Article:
the coexistence of phases in thermodynamic equilibrium with one another in a system consisting of two or more phases. The simplest examples of phase equilibrium are the equilibrium of a liquid and its saturated vapor, the equilibrium of water and ice at the melting point of ice, and the separation of a mixture of water and triethylamine into two immiscible layers, or phases, that differ in density. Two phases of a ferromagnet that have the same axis of magnetization but different directions of magnetization can be in equilibrium in the absence of an applied magnetic field; the normal and superconducting phases of a metal can be in equilibrium in an applied magnetic field.
The energy of a system does not change when a particle undergoes a transition from one phase to another at equilibrium. In other words, the chemical potentials of each component in the different phases are equal at equilibrium. The Gibbs phase rule follows from this situation. The rule states that in a substance consisting of k components, not more than k + 2 phases can coexist in equilibrium. For example, the number of coexisting phases does not exceed three in a substance consisting of one component (seeTRIPLE POINT). The number of degrees of freedom—that is, the number of variables, or physical parameters, that can be changed without violating the conditions for phase equilibrium—is equal to k + 2- φ, where φ is the number of phases in equilibrium. For example, in a binary system, which contains two components, three phases can be in equilibrium at various temperatures, but the pressure and the component concentrations are completely specified by the temperature.
The temperature at which a phase transition occurs—for example, a boiling point or a melting point—changes if the pressure changes. The temperature change that results from an infinitesimal change in pressure is given by the Clapeyron equation. Graphs that represent the interrelation of the various thermodynamic variables at phase equilibrium are called phase transition curves or surfaces; a set of such curves or surfaces is known as a phase diagram, or a structural diagram. A phase transition curve may either intersect two other phase transition curves at a triple point or terminate at a critical point.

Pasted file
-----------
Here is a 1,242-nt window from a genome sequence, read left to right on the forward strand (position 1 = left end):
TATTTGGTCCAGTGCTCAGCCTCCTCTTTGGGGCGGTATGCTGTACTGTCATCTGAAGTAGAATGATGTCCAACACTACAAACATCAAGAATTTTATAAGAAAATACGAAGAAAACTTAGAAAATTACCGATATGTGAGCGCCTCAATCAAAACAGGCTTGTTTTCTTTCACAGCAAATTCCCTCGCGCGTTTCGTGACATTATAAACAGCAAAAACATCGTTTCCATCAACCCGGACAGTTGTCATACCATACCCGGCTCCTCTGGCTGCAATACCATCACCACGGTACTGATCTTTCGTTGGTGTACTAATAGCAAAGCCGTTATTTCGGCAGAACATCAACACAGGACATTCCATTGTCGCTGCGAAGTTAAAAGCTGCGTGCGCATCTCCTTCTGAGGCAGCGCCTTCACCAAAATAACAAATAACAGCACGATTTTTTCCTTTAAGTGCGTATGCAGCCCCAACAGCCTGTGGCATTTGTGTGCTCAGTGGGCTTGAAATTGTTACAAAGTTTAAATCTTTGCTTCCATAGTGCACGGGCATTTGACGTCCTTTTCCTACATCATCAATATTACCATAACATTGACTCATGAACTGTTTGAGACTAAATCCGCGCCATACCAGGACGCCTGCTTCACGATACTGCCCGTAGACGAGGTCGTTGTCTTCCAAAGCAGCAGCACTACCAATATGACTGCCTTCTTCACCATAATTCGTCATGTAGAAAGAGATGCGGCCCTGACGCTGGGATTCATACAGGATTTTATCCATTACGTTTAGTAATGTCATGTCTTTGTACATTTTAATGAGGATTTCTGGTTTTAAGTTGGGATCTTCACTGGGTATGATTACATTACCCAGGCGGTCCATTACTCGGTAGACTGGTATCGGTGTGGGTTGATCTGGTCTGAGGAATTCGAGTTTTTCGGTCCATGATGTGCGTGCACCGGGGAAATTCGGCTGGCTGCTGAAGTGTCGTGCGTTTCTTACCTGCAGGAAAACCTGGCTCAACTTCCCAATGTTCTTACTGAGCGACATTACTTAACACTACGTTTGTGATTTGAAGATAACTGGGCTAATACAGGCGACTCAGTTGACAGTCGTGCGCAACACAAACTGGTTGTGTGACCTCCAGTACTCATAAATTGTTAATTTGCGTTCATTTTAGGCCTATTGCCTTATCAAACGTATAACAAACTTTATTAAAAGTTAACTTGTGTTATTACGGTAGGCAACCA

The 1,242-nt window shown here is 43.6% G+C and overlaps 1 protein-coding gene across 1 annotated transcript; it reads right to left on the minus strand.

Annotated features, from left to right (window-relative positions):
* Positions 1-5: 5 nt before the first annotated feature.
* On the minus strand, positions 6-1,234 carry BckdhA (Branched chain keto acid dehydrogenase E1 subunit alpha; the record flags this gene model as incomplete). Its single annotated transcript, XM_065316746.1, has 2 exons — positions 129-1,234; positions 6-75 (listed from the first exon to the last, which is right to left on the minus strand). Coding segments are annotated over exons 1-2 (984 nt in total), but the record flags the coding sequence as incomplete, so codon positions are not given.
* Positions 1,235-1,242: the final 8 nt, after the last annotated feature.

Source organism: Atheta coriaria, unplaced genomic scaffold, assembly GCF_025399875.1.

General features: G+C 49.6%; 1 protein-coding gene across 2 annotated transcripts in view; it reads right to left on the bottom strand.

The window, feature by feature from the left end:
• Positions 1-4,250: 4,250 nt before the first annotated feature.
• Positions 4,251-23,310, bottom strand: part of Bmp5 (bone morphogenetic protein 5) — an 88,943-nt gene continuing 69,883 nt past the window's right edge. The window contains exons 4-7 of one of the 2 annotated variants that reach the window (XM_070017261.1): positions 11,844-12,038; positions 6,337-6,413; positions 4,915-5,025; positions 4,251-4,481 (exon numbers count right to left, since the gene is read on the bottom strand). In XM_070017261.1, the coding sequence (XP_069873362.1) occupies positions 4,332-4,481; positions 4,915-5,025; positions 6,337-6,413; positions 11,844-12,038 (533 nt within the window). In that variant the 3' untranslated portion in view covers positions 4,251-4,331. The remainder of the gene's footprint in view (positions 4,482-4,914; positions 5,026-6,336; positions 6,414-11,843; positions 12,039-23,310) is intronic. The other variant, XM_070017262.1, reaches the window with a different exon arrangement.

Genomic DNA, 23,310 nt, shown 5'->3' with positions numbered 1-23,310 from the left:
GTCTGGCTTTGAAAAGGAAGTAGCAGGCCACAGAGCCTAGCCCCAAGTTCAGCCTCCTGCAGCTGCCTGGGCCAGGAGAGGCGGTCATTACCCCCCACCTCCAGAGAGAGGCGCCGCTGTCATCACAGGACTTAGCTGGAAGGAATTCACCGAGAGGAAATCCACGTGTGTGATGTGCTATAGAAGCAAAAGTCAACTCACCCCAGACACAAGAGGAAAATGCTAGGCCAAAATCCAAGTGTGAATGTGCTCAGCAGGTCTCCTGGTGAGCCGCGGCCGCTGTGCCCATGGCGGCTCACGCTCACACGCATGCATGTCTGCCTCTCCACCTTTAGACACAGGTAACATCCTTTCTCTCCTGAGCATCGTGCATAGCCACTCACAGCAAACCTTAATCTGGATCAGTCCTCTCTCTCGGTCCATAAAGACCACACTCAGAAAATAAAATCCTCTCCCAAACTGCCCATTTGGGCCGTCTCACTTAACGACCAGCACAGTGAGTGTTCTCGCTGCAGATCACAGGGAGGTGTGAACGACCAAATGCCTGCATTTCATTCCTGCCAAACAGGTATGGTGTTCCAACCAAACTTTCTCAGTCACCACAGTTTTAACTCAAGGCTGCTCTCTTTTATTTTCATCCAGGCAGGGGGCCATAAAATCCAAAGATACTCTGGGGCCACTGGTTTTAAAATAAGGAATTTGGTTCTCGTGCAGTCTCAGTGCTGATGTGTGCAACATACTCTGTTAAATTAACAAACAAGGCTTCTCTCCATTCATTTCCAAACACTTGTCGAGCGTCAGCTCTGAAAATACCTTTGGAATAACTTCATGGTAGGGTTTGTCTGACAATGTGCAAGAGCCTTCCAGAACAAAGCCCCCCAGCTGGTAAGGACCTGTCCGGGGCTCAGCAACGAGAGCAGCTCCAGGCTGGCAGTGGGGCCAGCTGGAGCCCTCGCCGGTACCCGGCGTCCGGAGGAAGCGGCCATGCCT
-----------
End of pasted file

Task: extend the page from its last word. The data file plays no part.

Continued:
Phases not in equilibrium, which can coexist with phases in equilibrium, occur in solids as a result of the slowness of the diffusion processes that lead to thermodynamic equilibrium. In this case, the phase rule may not be satisfied. The phase rule is also not satisfied in the case where the phases on a phase-transition curve do not differ (see).
In bulk specimens, the number of equilibrium phase boundaries is the least when no long-range forces act between the particles. For example, in the case of a two-phase equilibrium, only one phase boundary exists. If a long-range field—such as an electric or magnetic field—were to exist within and outside the substance even in one of the phases, then equilibrium states with a large number of periodically arranged phase boundaries—such as ferromagnetic or ferroelectric domains or the mixed state in superconductors—would be more favorable from the standpoint of energy, as would be an arrangement of the phases such that the long-range field would be confined to the specimen.
The shape of a phase boundary is determined by the condition of minimum surface energy. Thus, the phase boundary is spherical in a mixture of two components if the densities of the phases are equal. The faceting of a crystal is governed by the planes that have the lowest surface energy.
REFERENCESLandau, L. D., A. I. Akhiezer, and E. M. Lifshits. Kurs obshchei fiziki: Mekhanika i molekuliarnaia fizika, 2nd ed. Moscow, 1969.
Frenkel’, Ia. I. Statisticheskaia fizika. Moscow-Leningrad, 1948.
V. L. POKROVSKII